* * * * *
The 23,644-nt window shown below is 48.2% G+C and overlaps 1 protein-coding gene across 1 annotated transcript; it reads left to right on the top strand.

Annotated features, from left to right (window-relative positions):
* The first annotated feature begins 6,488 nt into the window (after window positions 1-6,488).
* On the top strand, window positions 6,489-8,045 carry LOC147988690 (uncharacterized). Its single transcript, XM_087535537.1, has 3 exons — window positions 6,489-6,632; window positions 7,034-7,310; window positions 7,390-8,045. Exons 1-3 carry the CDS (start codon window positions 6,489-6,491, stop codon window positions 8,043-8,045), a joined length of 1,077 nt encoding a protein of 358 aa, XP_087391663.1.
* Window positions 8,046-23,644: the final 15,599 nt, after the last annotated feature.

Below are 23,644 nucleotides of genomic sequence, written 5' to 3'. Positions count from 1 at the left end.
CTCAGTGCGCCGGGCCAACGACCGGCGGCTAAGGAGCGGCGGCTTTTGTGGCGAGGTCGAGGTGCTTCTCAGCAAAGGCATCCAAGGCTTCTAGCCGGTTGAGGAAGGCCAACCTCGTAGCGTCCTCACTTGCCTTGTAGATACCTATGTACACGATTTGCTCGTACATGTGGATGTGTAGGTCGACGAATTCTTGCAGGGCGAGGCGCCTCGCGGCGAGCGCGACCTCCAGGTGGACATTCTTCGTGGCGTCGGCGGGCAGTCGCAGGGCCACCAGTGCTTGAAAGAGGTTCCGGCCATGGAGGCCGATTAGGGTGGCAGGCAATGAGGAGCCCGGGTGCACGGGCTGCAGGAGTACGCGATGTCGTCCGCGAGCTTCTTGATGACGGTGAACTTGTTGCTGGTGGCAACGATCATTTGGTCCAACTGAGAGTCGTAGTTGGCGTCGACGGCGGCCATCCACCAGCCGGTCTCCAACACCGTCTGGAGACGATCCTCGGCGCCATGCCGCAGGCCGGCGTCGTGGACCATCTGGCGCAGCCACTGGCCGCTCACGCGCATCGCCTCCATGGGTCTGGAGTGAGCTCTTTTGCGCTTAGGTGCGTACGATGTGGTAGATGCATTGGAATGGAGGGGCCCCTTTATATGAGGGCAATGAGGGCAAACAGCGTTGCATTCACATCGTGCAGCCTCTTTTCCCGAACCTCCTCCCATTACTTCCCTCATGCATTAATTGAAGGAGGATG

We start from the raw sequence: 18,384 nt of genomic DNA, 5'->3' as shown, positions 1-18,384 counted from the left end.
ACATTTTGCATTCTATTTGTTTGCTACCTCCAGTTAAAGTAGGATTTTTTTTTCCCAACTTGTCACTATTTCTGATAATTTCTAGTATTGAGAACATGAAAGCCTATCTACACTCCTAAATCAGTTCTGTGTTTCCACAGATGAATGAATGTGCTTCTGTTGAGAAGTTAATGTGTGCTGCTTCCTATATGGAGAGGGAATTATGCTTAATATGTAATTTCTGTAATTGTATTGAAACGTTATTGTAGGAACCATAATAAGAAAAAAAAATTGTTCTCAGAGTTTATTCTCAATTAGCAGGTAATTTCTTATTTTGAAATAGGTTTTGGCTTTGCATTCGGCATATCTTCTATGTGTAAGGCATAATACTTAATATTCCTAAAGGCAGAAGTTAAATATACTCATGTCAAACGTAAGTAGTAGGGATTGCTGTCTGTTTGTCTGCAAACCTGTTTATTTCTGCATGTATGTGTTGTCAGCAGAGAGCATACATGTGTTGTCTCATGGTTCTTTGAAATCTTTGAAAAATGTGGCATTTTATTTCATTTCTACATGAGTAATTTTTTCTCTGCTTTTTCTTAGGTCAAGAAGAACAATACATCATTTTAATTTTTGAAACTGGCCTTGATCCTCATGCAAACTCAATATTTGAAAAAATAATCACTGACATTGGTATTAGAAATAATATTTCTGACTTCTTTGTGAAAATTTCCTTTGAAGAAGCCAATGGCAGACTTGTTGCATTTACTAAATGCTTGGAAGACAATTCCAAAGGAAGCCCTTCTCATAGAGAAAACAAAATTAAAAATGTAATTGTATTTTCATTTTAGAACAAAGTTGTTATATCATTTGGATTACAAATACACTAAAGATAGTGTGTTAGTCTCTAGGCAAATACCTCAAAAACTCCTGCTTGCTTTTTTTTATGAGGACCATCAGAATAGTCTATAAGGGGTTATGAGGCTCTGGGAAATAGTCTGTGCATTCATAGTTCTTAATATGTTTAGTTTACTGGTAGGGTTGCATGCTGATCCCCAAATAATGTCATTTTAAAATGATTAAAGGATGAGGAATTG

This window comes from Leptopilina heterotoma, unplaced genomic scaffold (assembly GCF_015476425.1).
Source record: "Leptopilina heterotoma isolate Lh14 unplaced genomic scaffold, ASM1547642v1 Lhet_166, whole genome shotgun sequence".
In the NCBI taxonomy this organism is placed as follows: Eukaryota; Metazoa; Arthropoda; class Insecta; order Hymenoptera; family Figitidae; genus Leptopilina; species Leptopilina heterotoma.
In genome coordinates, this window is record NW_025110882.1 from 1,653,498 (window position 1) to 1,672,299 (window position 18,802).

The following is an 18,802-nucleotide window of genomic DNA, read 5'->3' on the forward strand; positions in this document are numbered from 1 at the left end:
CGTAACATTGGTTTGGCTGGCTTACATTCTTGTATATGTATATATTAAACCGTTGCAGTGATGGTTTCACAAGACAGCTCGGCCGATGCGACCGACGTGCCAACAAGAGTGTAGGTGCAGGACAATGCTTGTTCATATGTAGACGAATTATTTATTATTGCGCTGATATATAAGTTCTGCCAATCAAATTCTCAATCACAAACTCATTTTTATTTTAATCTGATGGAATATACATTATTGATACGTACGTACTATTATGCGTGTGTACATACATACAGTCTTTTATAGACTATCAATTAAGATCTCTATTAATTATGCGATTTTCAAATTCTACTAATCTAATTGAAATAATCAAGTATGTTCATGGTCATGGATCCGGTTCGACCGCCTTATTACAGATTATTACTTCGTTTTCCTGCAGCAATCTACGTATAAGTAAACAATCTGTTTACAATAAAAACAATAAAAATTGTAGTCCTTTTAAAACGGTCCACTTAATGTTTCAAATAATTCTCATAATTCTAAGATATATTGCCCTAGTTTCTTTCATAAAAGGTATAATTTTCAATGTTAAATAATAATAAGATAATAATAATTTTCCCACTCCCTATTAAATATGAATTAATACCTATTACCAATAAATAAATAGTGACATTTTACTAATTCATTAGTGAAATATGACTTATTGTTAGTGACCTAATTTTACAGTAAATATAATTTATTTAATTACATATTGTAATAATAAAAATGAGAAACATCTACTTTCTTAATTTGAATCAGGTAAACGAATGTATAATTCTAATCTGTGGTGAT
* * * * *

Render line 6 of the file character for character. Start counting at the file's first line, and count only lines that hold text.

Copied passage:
Below are 23,644 nucleotides of genomic sequence, written 5' to 3'. Positions count from 1 at the left end.